Treatment Efficacy in Non–Small Cell Lung Cancer

Video

Suresh Ramalingam, MD: We learned about another interesting study in the frontline setting that looked at a newer checkpoint inhibitor, cemiplimab. Steve, what did that study report and what were the implications?

Stephen Liu, MD: You’re referring to the EMPOWER-Lung 1 study. This is looking at a PD-1 inhibitor, cemiplimab, vs standard chemotherapy as the frontline treatment for PD-L1 positive non–small cell lung cancer. A randomization to a PD-1 inhibitor vs chemotherapy may sound familiar to the KEYNOTE studies we’ve seen, like KEYNOTE-024. What we saw were in line with those results, that PD-1 blockade with cemiplimab improves survival compared to chemotherapy. We saw an improvement in PFS, [progression-free survival] but most importantly, an improvement in survival, the hazard ratio there in the PD-L1 high subset at 0.57. Cemiplimab had a better response rate, a better PFS, better overall survival, and a better toxicity profile, a winner across the board. This was despite having a high crossover rate, in fact, higher than what we saw in KEYNOTE-024. The crossover rate in this study was 74%, reflective of the time where the drug is more widely available. What we’re seeing with EMPOWER-Lung 1 reaffirms what we’ve seen with other PD-1 inhibitors in this space.

Suresh Ramalingam, MD: Another PD-1 inhibitor, it’s probably the third drug. We have PEMBRO [pembrolizumab] and ATEZO [atezolizumab] already approved in this space, and cemiplimab shows data. Having seen these data, Christine, do you notice any remarkable differences between one drug vs the other?

Christine Bestvina, MD: There aren’t dramatic differences that I’m appreciating between the 3 drugs and what we’ve seen in the trials. I have a tough time moving away from what has become standard as pembrolizumab in the frontline setting to seeing a large advantage of cemiplimab over what we already have.

Suresh Ramalingam, MD: One interesting feature about this study was there was a high number of patients with squamous cell carcinoma in the EMPOWER study, about 45%. Is there a difference in efficacy of I/O [immunotherapy] agents between squamous and nonsquamous histology? Martin and Firas, I would be curious to hear your thoughts on this.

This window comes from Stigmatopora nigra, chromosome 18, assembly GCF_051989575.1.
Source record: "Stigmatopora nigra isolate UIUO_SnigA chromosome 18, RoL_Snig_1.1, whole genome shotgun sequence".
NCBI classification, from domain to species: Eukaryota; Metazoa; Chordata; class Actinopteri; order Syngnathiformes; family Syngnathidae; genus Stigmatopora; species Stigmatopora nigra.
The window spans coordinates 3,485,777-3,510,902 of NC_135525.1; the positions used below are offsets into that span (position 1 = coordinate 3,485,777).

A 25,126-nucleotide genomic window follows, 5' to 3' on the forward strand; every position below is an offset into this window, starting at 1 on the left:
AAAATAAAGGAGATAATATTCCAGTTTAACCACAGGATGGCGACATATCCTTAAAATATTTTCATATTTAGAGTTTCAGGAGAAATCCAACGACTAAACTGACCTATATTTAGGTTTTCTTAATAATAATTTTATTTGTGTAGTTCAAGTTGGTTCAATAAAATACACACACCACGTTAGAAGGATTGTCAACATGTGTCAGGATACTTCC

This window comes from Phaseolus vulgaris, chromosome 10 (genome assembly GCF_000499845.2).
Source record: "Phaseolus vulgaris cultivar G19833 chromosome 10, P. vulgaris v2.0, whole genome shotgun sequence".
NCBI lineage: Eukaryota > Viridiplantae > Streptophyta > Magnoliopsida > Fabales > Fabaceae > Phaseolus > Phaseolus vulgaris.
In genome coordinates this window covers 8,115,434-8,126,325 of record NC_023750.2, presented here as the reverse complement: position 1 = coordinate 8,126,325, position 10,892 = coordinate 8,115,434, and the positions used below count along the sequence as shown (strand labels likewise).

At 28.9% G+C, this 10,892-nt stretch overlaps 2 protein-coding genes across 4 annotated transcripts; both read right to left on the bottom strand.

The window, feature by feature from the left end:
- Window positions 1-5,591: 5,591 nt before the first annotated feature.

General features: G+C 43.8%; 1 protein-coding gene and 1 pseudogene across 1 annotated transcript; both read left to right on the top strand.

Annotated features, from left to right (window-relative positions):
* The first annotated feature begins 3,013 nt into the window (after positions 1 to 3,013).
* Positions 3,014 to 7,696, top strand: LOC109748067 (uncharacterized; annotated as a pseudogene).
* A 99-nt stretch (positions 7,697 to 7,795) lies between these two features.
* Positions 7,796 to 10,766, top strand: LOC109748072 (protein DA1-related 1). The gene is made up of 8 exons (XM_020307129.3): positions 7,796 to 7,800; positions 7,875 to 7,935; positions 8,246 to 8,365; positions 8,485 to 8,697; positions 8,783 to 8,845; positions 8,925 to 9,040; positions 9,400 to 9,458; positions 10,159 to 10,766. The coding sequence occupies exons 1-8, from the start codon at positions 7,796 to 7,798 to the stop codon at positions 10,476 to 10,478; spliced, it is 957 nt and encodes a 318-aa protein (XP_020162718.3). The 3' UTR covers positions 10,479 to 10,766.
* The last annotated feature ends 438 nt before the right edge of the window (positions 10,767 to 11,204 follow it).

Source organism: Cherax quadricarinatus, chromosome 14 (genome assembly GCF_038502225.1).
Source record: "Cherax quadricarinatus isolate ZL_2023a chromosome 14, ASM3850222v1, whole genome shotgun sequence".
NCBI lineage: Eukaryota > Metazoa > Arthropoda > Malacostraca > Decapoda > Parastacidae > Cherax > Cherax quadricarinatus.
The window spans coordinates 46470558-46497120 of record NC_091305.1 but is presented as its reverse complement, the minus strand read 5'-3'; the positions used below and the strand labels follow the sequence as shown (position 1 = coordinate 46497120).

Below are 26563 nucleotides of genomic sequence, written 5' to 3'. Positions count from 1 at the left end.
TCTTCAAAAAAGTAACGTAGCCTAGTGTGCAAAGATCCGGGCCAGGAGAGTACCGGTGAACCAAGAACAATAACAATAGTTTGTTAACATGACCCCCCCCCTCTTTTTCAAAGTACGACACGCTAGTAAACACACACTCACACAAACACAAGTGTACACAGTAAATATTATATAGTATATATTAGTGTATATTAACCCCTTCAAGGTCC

Martin Dietrich, MD, PhD: Squamous cell carcinoma is a more immunotherapy-sensitive disease. The correlation with smoking, higher TMB [tumor mutational burden], and inflammatory markers is probably more stringent than for adenocarcinomas. They all exclude EGFR and ALK, but I’m not certain that they all have a full biomarker assessment. Are all PD-1s made the same? I know that we have questions about the PD-L1s. But I have to say that the data, despite the crossover rate, the hazard ratios are better, the absolute numbers are better, so I don’t want to put the topic to rest. I’ve looked back at other disease spaces where cemiplimab was performing quite well, but there may be differences between the individual PD-1 inhibitors. Cemiplimab was designed following nivolumab, it’s a second-generation PD-1, and there may be a difference. But squamous cell carcinoma is more set up to provide a meaningful benefit for immunotherapy, especially when you don’t properly select out all the oncogenic driver adenocarcinomas that may be involved in the study.

Firas Badin, MD: I agree with Martin. If you practice where I practice in the tobacco belt, we see a lot of squamous cell carcinoma. There is a difference in responses between adenocarcinomas and the squamous cell carcinomas, regardless of the difference between PD-1 inhibitors. When you combine immune checkpoint inhibitors, PD-L1 status plays a lesser role, as well as histology plays a lesser role. We’ll be talking about some of the combination checkpoint inhibitors. When you’re doing more than 1 immune checkpoint inhibitor, you tend to overcome some of those differences based on PD-L1 status or histology. To me with this study, as Stephen alluded to, the crossover rate was high, and despite that, the survival advantage was still seen. It might argue that if you delayed initiation of immunotherapy, then patients may not do as well. You can add a checkpoint inhibitor down the road after they’re done with chemotherapy, but we’re seeing more evidence that the earlier you adopt immunotherapy, the better the outcomes are.